Helming the development of artificial intelligence systems at Uber Entertainment is software engineer Mike Robbins. Uber's death machine is his doing, we're told. In case things go awry and we need someone to blame, much like Sarah Connor pointed the finger at Miles Bennet Dyson in the Terminator 2: Judgment Day. Robbins says the AI's knowledge is actually a partnership between parameters and win conditions that have been assigned and his own examination of the computer's performance. It learns, because he learns.
"The AI doesn't strictly learn on its own. By watching playtests, especially playtests involving human opponents, I learn where the AI weaknesses are or where it needs to alter its behavior and makes changes accordingly. So, sometimes it's me learning more about the game and passing that knowledge on to the AI," he promises, perhaps giving humanity a brief reprieve before total machine sentience.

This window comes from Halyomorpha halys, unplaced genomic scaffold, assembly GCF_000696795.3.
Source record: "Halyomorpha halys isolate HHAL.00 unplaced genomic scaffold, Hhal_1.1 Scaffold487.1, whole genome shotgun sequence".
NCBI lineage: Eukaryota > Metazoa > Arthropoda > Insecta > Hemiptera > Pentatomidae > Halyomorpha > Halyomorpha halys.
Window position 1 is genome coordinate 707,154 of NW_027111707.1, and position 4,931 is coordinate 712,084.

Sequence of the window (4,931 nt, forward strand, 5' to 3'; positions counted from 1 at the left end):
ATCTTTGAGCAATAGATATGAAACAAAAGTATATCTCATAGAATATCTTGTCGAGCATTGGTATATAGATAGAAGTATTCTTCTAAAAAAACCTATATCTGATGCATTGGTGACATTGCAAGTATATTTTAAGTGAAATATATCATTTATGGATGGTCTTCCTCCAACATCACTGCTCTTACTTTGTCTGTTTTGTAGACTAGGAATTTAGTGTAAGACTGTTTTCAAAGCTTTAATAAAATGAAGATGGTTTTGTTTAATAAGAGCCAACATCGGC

Planetary Annihilation's artificial intelligence differs from traditional systems. In other games, designers usually "want more control over how the AI plays the game and how it reacts to the player." Uber instead adopted a different type of AI development: Neural networks.
"Neural networks allow me to create a more dynamic AI that will behave based on what it learned rather than specifically what a designer wants," Robbins explains. "Much like in multiplayer, the AI in Galactic War [the game's single-player campaign] has a ton of flexibility to dynamically react to players and their strategic decisions. The neural networks are why."
Rather than face off against artificial intelligence that simply develops units and sends them out until death, AI utilizing neural networks will retreat when in danger, attempt to aggro short range units out of position, and pounce when they have a higher probability of success.